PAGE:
A pitch perfect book trailer for Ancillary Justice, done by the same person who did the wonderful Starships video. It’s uncanny how the video manages to capture the setting and story using only pre-existing sources. This got my imagination firing on how good a real movie or television series adaptation might look and yet. And yet… One of the things that sets Ancillary Justice apart is its use of pronouns and how we see the world through Breq’s eyes only, who is either unwilling or unable to make gender distinctions. Doing the same in a visual medium is much harder; the effect will be lost if we’re seeing actors who are “clearly male” or “clearly female” and they can’t all be Tilda Swinton. It would be a very different experience and one that needs lot of care and attention to get it right. I’m not sure anybody could do it right.
As you may be able to tell from the panels above, Keijo!!!!!!!! can be described in one word: stupid. It takes the standard conventions of the sports manga and applies it to a “sport” that consists of girls in swimsuits trying to push each other off wobbly platforms floating in swimming pools, using only their butts or breasts. Purely an excuse to draw pretty women’s asses? Not quite. What saves this from just being wank fodder is that the mangaka, Sorayomi Daichi, takes the sport absolutely seriously while still being aware of how silly it is; Daichi is also very good at thinking up inventive new techniques or combos, in the best tradition of bullshit sports manga powers. Everybody has their own breast or butt focused superpower, which the onlookers breathlessly explain and the heroine has to counter.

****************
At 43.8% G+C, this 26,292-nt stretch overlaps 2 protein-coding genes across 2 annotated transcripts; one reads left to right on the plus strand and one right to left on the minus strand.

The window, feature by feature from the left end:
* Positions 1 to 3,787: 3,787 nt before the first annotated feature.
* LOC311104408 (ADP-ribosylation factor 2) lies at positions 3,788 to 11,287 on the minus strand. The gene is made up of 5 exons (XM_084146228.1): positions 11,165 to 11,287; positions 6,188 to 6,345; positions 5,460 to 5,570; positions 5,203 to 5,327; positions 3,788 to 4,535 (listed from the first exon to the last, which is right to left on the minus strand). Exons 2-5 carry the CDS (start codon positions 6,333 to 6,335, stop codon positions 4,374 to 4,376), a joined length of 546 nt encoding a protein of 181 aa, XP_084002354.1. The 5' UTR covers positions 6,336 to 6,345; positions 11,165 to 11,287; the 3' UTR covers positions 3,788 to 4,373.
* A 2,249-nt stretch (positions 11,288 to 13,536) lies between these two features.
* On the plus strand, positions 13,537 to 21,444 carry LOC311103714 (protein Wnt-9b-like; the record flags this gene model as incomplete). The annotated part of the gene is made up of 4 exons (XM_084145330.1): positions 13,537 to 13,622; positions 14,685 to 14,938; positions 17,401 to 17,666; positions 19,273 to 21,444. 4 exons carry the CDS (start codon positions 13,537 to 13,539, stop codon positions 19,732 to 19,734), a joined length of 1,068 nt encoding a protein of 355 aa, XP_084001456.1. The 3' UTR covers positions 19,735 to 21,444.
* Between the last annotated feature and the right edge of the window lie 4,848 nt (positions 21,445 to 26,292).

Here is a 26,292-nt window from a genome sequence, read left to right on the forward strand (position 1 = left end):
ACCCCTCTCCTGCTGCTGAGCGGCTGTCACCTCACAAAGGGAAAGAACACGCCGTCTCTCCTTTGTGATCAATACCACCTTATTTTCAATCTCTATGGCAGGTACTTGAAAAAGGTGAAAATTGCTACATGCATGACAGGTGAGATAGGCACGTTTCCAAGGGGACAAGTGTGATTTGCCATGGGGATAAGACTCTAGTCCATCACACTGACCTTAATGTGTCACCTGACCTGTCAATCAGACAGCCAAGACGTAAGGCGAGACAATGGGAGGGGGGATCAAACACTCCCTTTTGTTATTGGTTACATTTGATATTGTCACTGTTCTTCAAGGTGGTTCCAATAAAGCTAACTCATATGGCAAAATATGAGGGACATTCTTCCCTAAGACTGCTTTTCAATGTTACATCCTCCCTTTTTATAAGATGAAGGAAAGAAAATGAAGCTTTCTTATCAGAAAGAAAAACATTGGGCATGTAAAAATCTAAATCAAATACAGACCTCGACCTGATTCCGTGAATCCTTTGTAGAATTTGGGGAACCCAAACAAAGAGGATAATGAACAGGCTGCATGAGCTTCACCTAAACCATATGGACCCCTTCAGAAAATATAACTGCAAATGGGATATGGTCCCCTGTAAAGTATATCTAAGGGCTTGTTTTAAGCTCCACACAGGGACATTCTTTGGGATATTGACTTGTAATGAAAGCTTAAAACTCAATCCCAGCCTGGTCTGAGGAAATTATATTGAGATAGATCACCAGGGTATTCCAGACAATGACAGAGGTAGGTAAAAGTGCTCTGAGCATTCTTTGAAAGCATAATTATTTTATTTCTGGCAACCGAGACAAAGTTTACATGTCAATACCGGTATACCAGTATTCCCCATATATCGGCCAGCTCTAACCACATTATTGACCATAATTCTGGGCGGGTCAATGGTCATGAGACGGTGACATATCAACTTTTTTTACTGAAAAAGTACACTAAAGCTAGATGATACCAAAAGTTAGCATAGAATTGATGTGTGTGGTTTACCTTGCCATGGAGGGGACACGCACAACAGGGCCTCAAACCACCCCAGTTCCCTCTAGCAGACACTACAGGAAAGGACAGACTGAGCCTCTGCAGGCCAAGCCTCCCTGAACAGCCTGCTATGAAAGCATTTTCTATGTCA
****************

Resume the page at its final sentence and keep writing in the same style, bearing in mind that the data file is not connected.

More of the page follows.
To give but one example, the girl above here has the very special power of being able to copy any of the other player’s abilities just by fondling their asses, activating them by remembering how they felt: unlimited ass works. It’s gloriously dumb and the author pulls out one example after the other in each new chapter and that for at least ninety chapters, that being as far as the scanlations have gotten. I won’t pretend that this is anything other than dumb entertainment, following a storyline that you can find in dozens of other, better (pretend) sports manga, but what I like about it is that it’s innovative, honest and open in its fanservice and not demeaning to its characters — what also helps is that these are actual adults, rather than the usual high school girls. Not perhaps a series to be proud of that you read it, but certainly a cut above the usual harem fanservice nonsense. And yes, of course it will get an anime.
Nobody would ever confuse Macross with hard science fiction, so it’s hilarious that perhaps the most scientifically rigorous moment in the franchise’s entire history is done in service to a bit of equal opportunity fanservice by Mirage and Hayate. The artificial gravity has broken down, you’re floating around in free fall and have to make your way over to a giantic power cable to reconnect the emergency power supply. What’s more natural than to strip down, thrown away your clothes in the opposite direction of where you need to go and rely on old Isaac Newton’s law of every reaction triggering an opposite and equal reaction? And of course if you’re trying to open a recalcitrant valve in zero g, you need to be able to anchor yourself to something, or someone…